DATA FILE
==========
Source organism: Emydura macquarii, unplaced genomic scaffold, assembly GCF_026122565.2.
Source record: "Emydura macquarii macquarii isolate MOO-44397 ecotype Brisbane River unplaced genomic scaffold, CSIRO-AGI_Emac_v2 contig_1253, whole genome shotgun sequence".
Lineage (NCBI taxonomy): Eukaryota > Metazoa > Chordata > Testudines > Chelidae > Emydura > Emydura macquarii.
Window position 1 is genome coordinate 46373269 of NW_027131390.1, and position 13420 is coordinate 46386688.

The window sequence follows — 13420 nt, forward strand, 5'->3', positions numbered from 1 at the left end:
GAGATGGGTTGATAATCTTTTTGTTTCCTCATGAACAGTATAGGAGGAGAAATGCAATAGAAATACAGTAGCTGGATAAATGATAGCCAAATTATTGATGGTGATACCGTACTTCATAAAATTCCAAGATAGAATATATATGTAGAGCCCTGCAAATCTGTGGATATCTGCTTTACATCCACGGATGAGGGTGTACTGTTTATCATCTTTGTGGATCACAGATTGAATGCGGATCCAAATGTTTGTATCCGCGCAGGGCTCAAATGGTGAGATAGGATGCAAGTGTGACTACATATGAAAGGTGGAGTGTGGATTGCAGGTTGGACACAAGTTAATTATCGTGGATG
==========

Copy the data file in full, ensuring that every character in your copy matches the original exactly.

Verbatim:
Source organism: Emydura macquarii, unplaced genomic scaffold, assembly GCF_026122565.2.
Source record: "Emydura macquarii macquarii isolate MOO-44397 ecotype Brisbane River unplaced genomic scaffold, CSIRO-AGI_Emac_v2 contig_1253, whole genome shotgun sequence".
Lineage (NCBI taxonomy): Eukaryota > Metazoa > Chordata > Testudines > Chelidae > Emydura > Emydura macquarii.
Window position 1 is genome coordinate 46373269 of NW_027131390.1, and position 13420 is coordinate 46386688.

The window sequence follows — 13420 nt, forward strand, 5'->3', positions numbered from 1 at the left end:
GAGATGGGTTGATAATCTTTTTGTTTCCTCATGAACAGTATAGGAGGAGAAATGCAATAGAAATACAGTAGCTGGATAAATGATAGCCAAATTATTGATGGTGATACCGTACTTCATAAAATTCCAAGATAGAATATATATGTAGAGCCCTGCAAATCTGTGGATATCTGCTTTACATCCACGGATGAGGGTGTACTGTTTATCATCTTTGTGGATCACAGATTGAATGCGGATCCAAATGTTTGTATCCGCGCAGGGCTCAAATGGTGAGATAGGATGCAAGTGTGACTACATATGAAAGGTGGAGTGTGGATTGCAGGTTGGACACAAGTTAATTATCGTGGATG